clock menu more-arrow no yes

Filed under:

Goals Against: St. Louis Edition

New, comments

Let's take a look at how the Blues scored their goals.

Bruce Bennett/Getty Images

Authors note: I received a bunch of feedback the last time I did this regarding how I shouldn't be dwelling on the negative stuff after we've just won a game. I just want to make clear that the point of this series is not to harp on certain players or bring the mood down. I try to be as fair and impartial as I can when assessing blame on a play, and even then the "blame" is meant to be tongue-in-cheek. I'm not saying that player is terrible and should be sent to Hartford, I'm just observing the play as it unfolded. Think of this less as "examining how/why the Rangers played terribly" and more as "explaining hockey strategy through the medium of Rangers hockey". To cease any confusion, I've changed the title from "What Went Wrong" to "Goals Against". I hope this clears up any issues.

* * *

Last night the Rangers beat the St. Louis Blues 6-3. It was great to see the offense clicking and putting goals in the net, especially in the third period. There were, however, two even strength goals scored by the Blues, and so after a long hiatus (remember, I'm only reviewing even strength, regulation goals), let's take a look at how St. Louis scored.

Goal by: Dmitrij Jaskin (Asst - Colton Parayko, Kyle Brodziak) Video

This was not pretty. After Kyle Brodziak wins a faceoff back to Colton Parayko at the point, he lets go a booming slap shot that Hank thinks he has handled. Unfortunately, it bounced to his right while he is frozen, and Dmitrij Jaskin is right there to bang it home.


Player to Blame: Henrik Lundqvist

Yeah, this one's on Hank. Now, before you get your pitchforks out, this doesn't mean he had a bad game or I hate him. In fact, nothing could be further from the truth. He had a stellar game last night and made some incredible saves. That being said, despite lots of evidence to the contrary, Hank is still a human and as such is prone to errors. If he holds on to that puck, it becomes just another routine save and we do another faceoff to his left. Instead, the puck is dropped, and gets put in the back of the net. Yes, Yandle and Boyle could've done a better job tying up Jaskin in front, but with a free puck and frozen goalie, you know he was going to do everything in his power to get his stick on the puck. But don't worry, we still love you Henrik.

Goal by: Vladimir Tarasenko (Unassisted) Video

This was an absolute beauty from Tarasenko. One of those goals where you sit back and say "I'm not even mad...that's amazing." This play starts with a long pass from Lundqvist just in front of his crease, to Viktor Stalberg at the far blue line. The Blues were in the midst of a change, and Hank was trying to catch them in the middle of it.


Unfortunately, Stalberg can't handle the pass, and turns it right over to Tarasenko (the one guy on the Blues you don't want to turn the puck over to). Tarasenko gets control and skates into the zone on the near side as Girardi prepares to defend him.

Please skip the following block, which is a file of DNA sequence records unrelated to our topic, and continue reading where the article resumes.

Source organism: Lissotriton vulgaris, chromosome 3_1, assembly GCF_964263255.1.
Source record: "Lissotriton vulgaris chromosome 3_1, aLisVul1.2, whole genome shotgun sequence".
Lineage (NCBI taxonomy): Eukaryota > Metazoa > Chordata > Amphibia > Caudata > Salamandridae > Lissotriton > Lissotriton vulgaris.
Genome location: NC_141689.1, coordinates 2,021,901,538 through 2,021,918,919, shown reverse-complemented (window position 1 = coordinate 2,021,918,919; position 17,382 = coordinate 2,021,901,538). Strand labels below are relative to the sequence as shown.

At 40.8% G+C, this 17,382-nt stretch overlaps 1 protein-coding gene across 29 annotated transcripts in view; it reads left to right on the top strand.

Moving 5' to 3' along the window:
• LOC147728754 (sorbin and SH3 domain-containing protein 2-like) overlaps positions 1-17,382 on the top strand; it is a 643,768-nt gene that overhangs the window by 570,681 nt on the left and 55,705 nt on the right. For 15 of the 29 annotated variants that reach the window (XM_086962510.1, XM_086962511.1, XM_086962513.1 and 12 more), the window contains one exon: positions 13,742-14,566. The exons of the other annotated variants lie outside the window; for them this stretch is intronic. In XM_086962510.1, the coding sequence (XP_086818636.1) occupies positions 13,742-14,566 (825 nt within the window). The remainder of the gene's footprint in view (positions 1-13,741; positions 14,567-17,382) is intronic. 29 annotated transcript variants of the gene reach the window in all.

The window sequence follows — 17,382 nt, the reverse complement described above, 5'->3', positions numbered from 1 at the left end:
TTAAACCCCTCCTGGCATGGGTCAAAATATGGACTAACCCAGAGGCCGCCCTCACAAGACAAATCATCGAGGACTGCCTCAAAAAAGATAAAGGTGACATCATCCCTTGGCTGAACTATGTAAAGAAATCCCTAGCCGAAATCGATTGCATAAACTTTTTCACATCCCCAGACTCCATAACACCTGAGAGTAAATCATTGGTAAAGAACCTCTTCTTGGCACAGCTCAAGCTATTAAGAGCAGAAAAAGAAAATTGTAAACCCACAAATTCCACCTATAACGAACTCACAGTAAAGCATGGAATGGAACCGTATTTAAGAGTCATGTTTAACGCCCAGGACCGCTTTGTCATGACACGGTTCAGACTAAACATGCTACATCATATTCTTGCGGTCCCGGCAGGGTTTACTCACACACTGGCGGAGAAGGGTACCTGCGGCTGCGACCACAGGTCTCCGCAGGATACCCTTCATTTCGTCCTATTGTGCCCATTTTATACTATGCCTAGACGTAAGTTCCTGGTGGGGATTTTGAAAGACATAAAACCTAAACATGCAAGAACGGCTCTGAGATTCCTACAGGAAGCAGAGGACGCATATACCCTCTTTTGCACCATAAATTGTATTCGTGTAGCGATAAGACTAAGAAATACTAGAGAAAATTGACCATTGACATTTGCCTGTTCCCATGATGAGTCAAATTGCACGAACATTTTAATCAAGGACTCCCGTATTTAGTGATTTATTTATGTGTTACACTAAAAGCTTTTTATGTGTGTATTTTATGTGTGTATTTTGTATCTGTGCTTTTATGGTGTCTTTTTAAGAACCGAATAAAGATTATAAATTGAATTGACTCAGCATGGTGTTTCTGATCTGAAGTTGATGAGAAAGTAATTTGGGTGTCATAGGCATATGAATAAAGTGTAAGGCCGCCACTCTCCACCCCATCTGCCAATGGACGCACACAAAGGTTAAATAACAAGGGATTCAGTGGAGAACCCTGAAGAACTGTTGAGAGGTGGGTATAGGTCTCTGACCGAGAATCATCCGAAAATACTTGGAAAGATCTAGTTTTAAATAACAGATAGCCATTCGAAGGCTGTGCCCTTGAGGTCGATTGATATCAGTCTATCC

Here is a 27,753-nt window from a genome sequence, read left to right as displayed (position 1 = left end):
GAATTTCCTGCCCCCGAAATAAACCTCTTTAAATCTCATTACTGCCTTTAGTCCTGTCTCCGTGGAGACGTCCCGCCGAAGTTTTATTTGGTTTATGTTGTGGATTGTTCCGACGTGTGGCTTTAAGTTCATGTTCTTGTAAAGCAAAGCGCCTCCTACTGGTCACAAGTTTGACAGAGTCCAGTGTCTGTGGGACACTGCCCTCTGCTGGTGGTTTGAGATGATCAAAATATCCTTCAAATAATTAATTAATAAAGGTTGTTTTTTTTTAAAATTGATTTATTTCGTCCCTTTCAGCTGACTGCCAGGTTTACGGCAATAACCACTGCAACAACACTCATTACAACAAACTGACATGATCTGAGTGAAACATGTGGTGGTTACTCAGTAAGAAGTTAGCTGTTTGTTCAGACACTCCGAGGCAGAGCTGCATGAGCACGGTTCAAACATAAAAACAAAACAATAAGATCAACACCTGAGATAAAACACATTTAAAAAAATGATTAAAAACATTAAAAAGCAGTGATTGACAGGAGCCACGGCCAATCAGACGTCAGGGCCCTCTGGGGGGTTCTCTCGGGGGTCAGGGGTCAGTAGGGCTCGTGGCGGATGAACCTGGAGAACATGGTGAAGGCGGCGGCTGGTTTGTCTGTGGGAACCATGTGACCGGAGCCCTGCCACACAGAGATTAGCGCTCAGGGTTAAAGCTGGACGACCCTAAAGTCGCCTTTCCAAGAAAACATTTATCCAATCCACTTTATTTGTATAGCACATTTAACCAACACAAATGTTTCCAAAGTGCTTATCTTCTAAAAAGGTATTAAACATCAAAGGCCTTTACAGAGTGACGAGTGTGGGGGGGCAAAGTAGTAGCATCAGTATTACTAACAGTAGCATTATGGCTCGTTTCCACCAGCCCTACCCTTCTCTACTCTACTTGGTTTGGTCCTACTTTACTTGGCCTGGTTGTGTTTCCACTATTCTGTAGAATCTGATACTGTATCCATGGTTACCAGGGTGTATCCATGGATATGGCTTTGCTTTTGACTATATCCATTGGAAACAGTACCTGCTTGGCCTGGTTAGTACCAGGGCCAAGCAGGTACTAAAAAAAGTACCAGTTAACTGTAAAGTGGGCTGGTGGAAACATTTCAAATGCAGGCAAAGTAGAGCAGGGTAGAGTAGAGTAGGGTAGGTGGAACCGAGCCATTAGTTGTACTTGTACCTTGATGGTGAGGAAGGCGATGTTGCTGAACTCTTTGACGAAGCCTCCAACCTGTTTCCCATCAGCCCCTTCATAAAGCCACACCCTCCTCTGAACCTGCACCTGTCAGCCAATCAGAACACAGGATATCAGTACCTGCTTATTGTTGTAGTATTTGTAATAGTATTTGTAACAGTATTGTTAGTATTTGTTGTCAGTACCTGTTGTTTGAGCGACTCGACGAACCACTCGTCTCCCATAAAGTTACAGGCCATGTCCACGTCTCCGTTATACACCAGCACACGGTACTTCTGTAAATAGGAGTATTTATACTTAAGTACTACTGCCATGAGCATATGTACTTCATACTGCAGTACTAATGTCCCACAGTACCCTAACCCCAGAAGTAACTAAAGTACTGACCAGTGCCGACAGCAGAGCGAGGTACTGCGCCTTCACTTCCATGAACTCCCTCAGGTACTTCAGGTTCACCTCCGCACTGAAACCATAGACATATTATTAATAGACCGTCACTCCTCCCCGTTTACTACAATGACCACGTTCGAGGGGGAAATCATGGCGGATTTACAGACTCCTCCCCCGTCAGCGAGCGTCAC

Now as you can see in the picture above, Girardi's skates are turned, which means he is in the process of pivoting to skate backwards. This is not the best of ideas, as it gives Tarasenko more time and room to stickhandle and prepare his shot. What I would rather see is Girardi take an angle right into Tarasenko and play the body on him. With Stalberg backchecking and McDonagh to his left, the Rangers had players back to pick up a loose puck. Instead, Girardi doesn't close the gap as quick, and Tarasenko is able to get to the faceoff dot before ripping a shot.


There you can see the moment before Tarasenko shoots. With Girardi backing up and giving him room, he's able to come down the wing and get a better shot. Now, I realize I'm nitpicking here. Tarasenko is an incredible player with an incredible shot. I understand that Girardi was probably giving him room so he didn't get dangled into giving up a breakaway. Still though, I would've liked to see him take the body sooner here.

Player to Blame: Viktor Stalberg

I use the term "blame" here very lightly, since I mentioned earlier, Tarasenko can create a scoring chance from practically anything. But in the end, a goal was scored, so I'll try to boil it down to one play. Basically, if Stalberg does anything else to corral the puck or get it deep, this play doesn't happen. Instead, he turns it over and gives a very dangerous player a wide open lane down the ice.

* * *

These goals against were very different than the ones in the Washington game. While those were more the product of defensive breakdowns and blown coverages, these were much faster, lapse in judgement plays. And that's just the nature of the sport. It's easy to forget with replays and screenshots, but it's a quick game, and players have to make split-second decisions. Just look at the second and third picture from the Tarasenko goal: they're one second apart. That's how fast these guys have to decide what player to cover, what path to take to the puck, to play the body or stay conservative.

Let's hope it's another 8 days before I have to do one of these again.